Starting a Business – Writing a Simple Financial Plan
Recently we published a blog post about Start-up Business Basics. In that post one of the points we discussed was Writing a Simple Financial Plan. Today we’re going to dig a little deeper into that point.
The financial plan of a business should include cash needs that depend on the requirements of the business relative to its size and factors such as the industry it operates in and any specific relevant market conditions. Some businesses may require less cash, and thus may operate with a small budget, while other businesses may require substantial investments to cover the cost of acquiring an office, equipment, supplies, etc. Indeed, the standard for creating a financial plan for a business is to identify what costs are needed to begin generating a profit.
In the initial stages of developing a financial plan, the estimated startup costs will likely need to cover the first few months. Some of the start-up costs will apply to one-time costs such as the fee for forming an LLC or corporation, and any licenses or permits. Similarly, some of the start-up costs will apply to ongoing costs such as the overhead: office space, computers, utilities, phones and employees.
To form a concise budget, the business plan should consist of first-time and ongoing costs, which are either essential or optional. To enter the market efficiently, a business should strive to only include essential costs necessary to start the business. Essential costs come as either being fixed or variable. Fixed expenses include insurance costs, rent, utilities and administrative costs. Variable costs encompass inventory, packaging costs, sales commissions, shipping costs and other costs affiliated with the direct sale of merchandise or services.
Businesses in need of capital have various options available. Franchises, for example, sometimes offer financing through in-house programs, or partnerships with participating lenders. Since the franchise brand may have already proven profitability under certain conditions, the lending company may be less apprehensive about funding the company compared to conventional circumstances where the profitability of the operation is in question.
Businesses in general also have the following options available to include in the financial plan:
Financing Through a Bank
A loan from a bank will be dependent on the principal’s credit score, the amount of capital in reserves, the strength of the business plan, company credit and history, income statement, balance sheet and cash flow statement. Bank loan services include short or long term loans, lines of credit, and loans specifically for equipment. In general, banks are apprehensive about extending long-term loans to start-ups. However, an SBA guarantee can help leverage the risk of a long-term loan. In some cases the franchisor can assist in the preparation of the business plan for a bank.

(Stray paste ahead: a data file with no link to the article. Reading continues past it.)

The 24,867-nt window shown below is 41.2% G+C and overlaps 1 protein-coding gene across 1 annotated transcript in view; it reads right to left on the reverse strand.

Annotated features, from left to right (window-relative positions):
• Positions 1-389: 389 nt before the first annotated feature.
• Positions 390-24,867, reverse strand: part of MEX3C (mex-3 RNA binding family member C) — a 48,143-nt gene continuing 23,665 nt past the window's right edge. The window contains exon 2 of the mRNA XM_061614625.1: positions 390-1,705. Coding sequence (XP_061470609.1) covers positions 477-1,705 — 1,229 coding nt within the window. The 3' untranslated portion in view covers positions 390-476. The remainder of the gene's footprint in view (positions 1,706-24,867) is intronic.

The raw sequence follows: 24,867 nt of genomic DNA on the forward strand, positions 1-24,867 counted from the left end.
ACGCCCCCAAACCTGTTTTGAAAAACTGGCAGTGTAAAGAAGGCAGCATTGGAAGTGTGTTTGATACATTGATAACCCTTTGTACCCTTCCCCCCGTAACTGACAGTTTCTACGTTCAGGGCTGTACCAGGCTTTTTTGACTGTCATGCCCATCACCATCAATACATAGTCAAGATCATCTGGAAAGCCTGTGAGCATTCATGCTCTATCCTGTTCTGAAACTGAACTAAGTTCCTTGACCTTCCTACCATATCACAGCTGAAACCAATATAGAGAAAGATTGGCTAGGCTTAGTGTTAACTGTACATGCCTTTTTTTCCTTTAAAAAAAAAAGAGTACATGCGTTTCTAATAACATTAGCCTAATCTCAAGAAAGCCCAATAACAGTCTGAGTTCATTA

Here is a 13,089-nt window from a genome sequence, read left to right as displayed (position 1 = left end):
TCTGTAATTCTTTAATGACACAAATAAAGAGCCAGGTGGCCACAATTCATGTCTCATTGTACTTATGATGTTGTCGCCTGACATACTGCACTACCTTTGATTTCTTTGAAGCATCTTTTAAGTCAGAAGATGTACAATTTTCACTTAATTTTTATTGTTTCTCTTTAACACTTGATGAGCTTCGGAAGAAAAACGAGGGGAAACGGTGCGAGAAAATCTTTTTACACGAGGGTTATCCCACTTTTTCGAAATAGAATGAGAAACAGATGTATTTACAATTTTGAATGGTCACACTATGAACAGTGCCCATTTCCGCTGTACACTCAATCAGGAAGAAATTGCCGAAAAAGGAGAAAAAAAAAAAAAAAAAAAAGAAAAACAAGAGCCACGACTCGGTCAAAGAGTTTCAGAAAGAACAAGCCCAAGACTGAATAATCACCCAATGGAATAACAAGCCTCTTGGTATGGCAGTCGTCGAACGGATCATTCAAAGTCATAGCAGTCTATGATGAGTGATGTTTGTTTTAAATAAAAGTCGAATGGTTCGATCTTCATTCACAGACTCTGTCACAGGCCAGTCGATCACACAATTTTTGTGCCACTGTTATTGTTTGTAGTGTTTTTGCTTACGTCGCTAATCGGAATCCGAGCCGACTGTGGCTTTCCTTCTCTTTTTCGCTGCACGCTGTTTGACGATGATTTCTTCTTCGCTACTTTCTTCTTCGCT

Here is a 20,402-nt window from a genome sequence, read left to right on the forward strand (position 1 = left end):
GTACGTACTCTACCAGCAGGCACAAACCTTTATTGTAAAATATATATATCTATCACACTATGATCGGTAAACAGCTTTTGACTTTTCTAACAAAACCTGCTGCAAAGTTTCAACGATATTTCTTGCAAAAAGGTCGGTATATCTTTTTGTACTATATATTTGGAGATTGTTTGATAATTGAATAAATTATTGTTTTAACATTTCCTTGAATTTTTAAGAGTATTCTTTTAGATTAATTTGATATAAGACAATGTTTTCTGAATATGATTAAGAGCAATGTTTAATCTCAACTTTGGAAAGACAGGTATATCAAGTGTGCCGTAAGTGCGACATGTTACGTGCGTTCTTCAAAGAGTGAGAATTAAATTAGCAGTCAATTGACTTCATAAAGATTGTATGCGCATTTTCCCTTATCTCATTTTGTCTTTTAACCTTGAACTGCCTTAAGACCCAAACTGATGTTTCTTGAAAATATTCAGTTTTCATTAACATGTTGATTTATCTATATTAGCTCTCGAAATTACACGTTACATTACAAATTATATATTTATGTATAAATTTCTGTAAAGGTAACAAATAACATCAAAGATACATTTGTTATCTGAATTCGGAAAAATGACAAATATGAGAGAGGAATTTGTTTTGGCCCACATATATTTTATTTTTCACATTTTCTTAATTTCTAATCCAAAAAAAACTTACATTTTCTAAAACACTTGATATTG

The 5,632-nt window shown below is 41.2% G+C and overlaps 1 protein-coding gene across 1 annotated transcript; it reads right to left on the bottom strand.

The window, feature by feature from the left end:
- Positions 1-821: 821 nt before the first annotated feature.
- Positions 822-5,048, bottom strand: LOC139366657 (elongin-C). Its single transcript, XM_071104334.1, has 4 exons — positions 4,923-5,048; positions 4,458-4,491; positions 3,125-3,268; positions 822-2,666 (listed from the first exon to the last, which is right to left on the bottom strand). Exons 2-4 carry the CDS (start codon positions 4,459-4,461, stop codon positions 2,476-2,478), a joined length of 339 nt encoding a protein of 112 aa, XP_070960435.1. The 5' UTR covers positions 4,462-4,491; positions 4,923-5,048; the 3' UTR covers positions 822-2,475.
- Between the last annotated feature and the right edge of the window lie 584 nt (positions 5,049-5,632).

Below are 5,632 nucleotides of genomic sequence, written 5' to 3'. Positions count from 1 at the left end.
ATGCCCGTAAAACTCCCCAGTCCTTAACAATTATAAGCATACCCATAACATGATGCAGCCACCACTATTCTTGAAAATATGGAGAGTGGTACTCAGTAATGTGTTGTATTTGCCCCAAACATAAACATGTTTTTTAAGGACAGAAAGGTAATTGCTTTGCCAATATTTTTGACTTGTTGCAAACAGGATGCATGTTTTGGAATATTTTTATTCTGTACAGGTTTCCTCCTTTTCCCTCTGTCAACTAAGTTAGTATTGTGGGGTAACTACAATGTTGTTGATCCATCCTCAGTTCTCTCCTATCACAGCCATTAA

Financing Through the SBA
If financing through a bank is not a viable option, many businesses decide to take advantage of loans backed by the SBA (Small Business Administration). The process begins by contacting a bank that participates in SBA programs It is important to note that the SBA does not originate loans. The SBA provides an application that meets the prerequisites of an SBA guarantee, which guarantees the portion of the loan paid back to the bank if the business should default on its payment.
Financing With a Retirement Fund
Rolling a retirement plan, such as a 401k, into a business loan carries no penalties, but there may be substantial legal steps in setting up a corporate retirement account that allows for an investment into the business. Additionally, by using retirement funds there is no need to take out a home equity loan or line of credit or put up other collateral.
Financing with Collateral
Taking out a second mortgage or home equity loan or line of credit allows a business to generate the cash it needs. Essentially, anything owned carrying significant relative value to the business needs such as cars, aircraft, boats and various machinery and equipment is a feasible asset to use as collateral.
Financing with Credit
For personal credit, securing an unsecured business loan may be an option for principals with extremely strong personal credit scores. For business credit, it is often the case that a start-up has yet to compile a good credit score. In this case, a principal may build a good credit score by purchasing supplies from vendors who actively report to credit agencies.
A start-up should become well acquainted with the risks involved in choosing any of the many financing options available today. In terms of financial planning, a decision to start a franchise has many advantages considering that franchises are usually turn-key in nature, show lower-cost for inventory, have ongoing available instruction, and a lower failure rate.
Starting a business can be a lot of fun. It can also be a lot of work. At Blue Coast Savings Consultants we offer a turn-key business opportunity much like that of a franchise except that there are no ongoing royalties to be paid and there is a relatively low initial licensing fee.